Phrasal Verbs – turn part 3
These exercises continue looking at the verb ‘to turn’ combined with particles. Here are some of the most common:
‘to turn over’ means to move yourself or something so that you or it are facing in the opposite direction.
- I’d like to see the other side. Can you turn it over, please?
- Turn over and lie on your back.
‘to turn over’ means to give something to someone in authority.
- During the investigation all the documents were turned over to the police.
- They were turned over to the immigration authorities as soon as they landed at the airport.
‘to turn round’ means to make a business profitable after an unsuccessful period.
- It lost a lot of money last year but the new management have turned it round.
- All political parties promise to turn the economy round if elected but they never do!
‘to turn round’ also means to change the way something is expressed or considered.
- Let’s turn that question round and look at it from a different point of view.
- He always turns what I say round to make me look stupid.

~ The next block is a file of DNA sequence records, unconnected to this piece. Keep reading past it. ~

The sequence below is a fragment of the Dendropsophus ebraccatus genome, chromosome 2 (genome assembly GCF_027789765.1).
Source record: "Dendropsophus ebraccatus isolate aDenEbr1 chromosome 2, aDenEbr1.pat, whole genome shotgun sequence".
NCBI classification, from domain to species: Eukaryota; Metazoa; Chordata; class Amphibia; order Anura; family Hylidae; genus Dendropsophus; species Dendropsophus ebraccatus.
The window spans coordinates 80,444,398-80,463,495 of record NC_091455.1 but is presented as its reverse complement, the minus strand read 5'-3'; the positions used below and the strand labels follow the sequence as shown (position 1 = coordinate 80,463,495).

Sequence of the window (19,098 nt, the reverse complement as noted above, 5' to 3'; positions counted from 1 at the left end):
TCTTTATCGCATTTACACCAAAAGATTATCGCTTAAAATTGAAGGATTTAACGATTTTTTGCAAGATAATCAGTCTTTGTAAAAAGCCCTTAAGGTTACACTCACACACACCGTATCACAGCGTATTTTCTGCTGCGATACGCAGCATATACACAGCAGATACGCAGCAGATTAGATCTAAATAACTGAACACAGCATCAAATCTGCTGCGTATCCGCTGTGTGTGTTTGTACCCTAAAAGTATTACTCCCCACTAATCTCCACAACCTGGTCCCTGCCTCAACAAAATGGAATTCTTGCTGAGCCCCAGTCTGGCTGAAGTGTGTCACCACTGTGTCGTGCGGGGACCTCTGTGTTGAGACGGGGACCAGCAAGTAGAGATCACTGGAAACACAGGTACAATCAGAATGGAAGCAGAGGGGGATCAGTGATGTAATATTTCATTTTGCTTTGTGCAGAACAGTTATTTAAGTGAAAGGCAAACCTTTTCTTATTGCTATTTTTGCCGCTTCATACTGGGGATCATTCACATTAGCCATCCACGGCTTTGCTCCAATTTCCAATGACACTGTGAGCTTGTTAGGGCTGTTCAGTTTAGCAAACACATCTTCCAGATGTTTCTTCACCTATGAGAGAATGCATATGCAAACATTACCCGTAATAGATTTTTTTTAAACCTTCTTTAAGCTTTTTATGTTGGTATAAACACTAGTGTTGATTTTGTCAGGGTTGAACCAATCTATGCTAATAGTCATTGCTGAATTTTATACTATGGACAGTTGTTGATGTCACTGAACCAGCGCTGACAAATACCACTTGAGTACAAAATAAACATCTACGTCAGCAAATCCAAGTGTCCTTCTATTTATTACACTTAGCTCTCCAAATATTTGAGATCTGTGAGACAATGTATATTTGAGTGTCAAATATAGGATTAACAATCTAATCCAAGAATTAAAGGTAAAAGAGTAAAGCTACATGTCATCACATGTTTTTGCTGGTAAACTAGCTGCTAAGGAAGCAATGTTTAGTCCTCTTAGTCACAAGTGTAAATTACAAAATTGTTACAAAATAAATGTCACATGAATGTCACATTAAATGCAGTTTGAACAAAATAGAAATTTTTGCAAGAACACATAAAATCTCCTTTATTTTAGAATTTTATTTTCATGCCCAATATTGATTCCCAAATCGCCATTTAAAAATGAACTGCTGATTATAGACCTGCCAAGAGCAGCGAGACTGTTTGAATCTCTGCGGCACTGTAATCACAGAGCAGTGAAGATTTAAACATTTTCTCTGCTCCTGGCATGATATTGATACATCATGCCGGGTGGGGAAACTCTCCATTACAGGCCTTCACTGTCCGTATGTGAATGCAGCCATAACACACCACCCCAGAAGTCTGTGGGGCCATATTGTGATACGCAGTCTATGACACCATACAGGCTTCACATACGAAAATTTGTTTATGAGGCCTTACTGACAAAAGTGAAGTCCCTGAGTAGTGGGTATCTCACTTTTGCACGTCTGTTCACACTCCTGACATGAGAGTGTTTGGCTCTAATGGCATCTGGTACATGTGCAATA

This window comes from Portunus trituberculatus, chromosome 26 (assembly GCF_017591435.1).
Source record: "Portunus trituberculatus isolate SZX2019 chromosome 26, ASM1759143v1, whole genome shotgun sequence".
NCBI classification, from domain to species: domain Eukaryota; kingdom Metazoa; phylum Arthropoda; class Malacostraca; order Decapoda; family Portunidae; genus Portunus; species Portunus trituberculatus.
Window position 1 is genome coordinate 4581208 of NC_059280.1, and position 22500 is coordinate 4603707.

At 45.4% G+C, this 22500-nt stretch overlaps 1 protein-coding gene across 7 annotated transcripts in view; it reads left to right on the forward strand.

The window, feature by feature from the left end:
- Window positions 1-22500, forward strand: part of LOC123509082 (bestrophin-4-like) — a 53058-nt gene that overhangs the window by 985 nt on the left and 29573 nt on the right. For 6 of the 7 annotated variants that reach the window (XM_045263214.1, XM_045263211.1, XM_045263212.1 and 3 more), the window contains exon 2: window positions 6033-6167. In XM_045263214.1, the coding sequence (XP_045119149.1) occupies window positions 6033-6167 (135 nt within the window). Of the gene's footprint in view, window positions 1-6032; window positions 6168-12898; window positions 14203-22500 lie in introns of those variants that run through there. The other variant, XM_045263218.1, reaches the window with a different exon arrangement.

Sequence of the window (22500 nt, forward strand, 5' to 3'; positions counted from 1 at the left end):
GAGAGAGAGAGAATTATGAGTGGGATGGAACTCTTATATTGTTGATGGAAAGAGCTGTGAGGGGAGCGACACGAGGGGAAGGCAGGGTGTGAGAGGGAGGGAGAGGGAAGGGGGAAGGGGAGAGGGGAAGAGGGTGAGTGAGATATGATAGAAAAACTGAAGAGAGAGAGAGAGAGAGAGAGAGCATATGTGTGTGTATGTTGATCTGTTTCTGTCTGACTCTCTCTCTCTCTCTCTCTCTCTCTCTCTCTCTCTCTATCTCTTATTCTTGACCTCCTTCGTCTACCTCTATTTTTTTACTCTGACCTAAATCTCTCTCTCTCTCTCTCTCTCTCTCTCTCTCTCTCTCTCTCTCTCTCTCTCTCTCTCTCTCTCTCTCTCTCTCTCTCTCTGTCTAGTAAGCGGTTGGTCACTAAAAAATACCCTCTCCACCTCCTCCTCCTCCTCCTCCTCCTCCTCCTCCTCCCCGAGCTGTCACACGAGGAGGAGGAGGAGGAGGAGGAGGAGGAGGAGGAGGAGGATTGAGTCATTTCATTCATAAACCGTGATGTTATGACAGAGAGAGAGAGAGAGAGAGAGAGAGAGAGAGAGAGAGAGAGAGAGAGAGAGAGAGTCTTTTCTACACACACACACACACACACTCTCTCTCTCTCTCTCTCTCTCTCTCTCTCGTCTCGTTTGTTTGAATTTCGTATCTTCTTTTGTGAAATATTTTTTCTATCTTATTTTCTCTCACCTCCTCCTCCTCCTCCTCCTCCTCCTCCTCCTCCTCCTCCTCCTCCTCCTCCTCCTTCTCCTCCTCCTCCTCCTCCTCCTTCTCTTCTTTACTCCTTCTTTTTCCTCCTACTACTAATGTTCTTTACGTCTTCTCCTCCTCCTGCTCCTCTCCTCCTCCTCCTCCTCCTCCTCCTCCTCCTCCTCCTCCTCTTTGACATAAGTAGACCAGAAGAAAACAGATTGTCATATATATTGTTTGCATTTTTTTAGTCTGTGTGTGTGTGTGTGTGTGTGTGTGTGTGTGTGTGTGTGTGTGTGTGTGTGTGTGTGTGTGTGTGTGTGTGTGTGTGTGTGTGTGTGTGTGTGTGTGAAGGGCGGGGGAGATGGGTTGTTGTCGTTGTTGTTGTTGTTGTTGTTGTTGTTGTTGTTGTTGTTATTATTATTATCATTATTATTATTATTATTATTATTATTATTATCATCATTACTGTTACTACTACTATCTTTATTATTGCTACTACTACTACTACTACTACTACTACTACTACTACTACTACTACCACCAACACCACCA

‘to turn to’ someone means to ask them for help or sympathy.
- I need help and I don’t know who to turn to.
- She doesn’t seem to have any friends to turn to when she needs help.
‘to turn to’ can also mean to focus on something.
- Let’s turn our attention to the question of finance next.
- Let’s move on and turn to an important problem we are facing – drop in sales.
‘to turn up’ means to increase the amount of something, especially heat or volume.
- It is cold in here. Can you turn up the heating, please?
- I can’t hear it. Can you turn it up, please?
‘to turn up’ also means to arrive at a place.
- He finally turned up at my house half an hour late.
- You don’t need to book. You can just turn up and buy a ticket at the door.
‘to turn up’ can also mean that someone or something arrives when not expected.
- You’ll find a job. I’m sure something will turn up quite soon.
- Jane didn’t call to ask if she could come, she just turned up and stayed the weekend.